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well thanks guyz.....its just that im on a limited budget...as everyone says "mow lawns" but...practically everyone in my neighborhood has gardeners...so that doesnt really help...but watever thats not the thing.....im trying to find a good soldering station that is low priced. plus earlier....i just couldnt see waht was wrong with it..but i guess i can see it now...im not worried about the deans plugs...im for sure going to get that battery jig..and deans battery bars...or wahtever people recommened...hmmm how many degrees *F do you need anyways? i think 40w is enough? well if any of you find a great deal, make sure to post! thanks alot guys.

o yeh...im trying to find a STATION because my dad thinks that its better because i forget to unplug the soldering iron..
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Old 02-14-2005, 07:17 PM   #29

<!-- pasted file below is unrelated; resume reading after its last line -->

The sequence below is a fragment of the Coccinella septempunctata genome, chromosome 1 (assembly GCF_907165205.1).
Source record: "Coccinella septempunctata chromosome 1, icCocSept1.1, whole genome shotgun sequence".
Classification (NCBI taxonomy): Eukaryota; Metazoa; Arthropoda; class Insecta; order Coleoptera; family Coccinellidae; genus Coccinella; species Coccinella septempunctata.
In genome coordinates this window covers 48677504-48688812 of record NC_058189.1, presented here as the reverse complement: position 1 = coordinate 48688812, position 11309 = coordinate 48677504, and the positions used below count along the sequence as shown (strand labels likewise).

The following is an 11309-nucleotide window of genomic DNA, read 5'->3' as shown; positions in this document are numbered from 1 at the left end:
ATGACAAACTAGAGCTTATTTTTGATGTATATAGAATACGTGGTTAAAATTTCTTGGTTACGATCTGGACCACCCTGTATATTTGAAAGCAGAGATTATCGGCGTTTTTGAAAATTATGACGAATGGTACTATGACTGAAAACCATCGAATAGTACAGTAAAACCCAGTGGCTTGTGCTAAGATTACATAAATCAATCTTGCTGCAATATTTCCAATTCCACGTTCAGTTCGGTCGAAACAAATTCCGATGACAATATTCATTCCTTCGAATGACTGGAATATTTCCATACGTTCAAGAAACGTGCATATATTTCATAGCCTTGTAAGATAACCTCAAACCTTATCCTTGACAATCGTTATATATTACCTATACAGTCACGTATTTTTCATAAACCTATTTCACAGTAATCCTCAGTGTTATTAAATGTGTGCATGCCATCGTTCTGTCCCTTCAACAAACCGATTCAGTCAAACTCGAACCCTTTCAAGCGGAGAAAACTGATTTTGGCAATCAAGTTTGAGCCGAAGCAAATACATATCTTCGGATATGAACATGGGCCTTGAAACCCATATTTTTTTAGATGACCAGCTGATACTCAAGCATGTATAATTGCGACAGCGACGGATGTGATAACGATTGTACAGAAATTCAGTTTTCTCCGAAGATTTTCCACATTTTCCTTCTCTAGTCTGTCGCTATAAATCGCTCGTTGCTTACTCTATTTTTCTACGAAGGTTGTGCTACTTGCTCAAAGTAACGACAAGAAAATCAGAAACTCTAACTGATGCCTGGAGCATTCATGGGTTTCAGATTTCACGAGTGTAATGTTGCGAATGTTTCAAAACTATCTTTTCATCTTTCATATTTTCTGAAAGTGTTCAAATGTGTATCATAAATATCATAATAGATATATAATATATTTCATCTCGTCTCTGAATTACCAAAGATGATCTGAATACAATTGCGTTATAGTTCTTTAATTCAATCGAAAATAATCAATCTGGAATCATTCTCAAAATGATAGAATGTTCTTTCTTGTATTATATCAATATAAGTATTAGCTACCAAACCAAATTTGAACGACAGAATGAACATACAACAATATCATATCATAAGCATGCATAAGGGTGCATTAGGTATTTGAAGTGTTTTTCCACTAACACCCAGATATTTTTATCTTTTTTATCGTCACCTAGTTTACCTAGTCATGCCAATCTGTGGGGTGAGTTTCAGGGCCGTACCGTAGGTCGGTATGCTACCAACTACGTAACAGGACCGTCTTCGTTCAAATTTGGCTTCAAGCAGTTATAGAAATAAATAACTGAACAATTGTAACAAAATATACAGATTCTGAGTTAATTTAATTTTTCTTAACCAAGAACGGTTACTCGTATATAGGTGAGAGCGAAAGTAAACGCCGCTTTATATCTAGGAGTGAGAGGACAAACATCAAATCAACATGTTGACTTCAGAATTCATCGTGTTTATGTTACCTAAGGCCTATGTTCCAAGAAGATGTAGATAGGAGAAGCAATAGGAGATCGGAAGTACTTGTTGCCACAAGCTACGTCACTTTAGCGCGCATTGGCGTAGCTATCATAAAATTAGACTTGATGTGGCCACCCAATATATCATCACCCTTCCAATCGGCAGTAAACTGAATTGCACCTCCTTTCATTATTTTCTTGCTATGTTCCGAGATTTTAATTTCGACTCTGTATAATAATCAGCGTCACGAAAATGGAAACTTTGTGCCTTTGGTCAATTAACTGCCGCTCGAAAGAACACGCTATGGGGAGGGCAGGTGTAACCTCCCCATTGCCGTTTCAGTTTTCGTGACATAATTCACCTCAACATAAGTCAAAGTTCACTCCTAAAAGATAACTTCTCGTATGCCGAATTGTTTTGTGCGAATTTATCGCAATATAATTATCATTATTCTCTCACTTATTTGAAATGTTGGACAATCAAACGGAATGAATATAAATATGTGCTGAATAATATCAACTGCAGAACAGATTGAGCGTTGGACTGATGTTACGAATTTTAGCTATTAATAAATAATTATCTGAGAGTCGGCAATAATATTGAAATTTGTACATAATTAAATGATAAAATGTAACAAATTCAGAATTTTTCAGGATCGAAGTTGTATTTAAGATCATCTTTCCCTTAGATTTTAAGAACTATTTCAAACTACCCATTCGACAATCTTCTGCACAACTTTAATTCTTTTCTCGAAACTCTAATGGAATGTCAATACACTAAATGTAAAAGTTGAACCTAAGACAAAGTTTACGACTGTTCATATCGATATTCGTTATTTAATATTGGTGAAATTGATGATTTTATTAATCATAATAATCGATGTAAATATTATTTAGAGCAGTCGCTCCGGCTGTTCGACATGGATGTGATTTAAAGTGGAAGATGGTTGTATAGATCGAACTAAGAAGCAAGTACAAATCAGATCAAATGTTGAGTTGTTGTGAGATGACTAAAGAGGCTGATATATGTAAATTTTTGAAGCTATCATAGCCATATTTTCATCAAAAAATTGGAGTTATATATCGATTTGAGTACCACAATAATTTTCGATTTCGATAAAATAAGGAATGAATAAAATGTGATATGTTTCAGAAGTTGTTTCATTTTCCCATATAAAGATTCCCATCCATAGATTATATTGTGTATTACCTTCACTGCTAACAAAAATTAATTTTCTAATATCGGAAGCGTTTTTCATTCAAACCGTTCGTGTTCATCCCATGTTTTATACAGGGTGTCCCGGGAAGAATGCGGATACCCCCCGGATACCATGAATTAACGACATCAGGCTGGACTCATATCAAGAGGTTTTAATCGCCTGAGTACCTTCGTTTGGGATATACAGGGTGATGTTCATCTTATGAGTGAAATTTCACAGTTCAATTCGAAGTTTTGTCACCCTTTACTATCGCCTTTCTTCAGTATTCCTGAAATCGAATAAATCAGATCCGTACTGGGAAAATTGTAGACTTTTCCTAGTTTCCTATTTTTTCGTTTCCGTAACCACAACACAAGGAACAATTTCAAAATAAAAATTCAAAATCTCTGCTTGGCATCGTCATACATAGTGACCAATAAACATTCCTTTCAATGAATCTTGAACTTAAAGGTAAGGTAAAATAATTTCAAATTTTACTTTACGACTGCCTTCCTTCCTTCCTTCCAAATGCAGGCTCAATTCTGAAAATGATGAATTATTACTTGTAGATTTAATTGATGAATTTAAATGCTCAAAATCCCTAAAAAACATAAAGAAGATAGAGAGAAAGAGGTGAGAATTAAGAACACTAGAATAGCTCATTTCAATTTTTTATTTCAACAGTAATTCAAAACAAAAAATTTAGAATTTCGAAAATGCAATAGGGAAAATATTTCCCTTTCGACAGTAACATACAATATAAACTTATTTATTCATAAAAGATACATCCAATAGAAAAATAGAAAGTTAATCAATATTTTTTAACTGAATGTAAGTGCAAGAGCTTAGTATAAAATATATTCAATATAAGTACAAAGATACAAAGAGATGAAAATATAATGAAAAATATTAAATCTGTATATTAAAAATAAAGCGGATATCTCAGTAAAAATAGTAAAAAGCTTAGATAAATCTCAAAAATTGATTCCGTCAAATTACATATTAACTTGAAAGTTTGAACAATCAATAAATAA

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Just remember... Wattage doesn't necessarily equal temperature.

Wattage is more a measure of "How much heatmass" something can heat up in a given time.

To keep it simple though, just go for a good 40Watt iron.

I have a good Lenk setup with spring cradle I can sell you for only $15.00 + shipping if you like. It's what I used for the last 3 years...it does Batts good, but my station is simply MUCH better.
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Old 02-14-2005, 11:24 PM   #30
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You don't need a $100 iron to do batteries. Heck, my Hakko does an ok job on batteries, but this does a WAAAY better job for $24.95. Now its next to useless for anything else in the RC world because its to big and cumbersome, but if you wanna do batteries it ROCKS.

Edit: apparently the link won't work correctly.... go to www.homedepot.com and search for Weller. Its the 80 watt iron.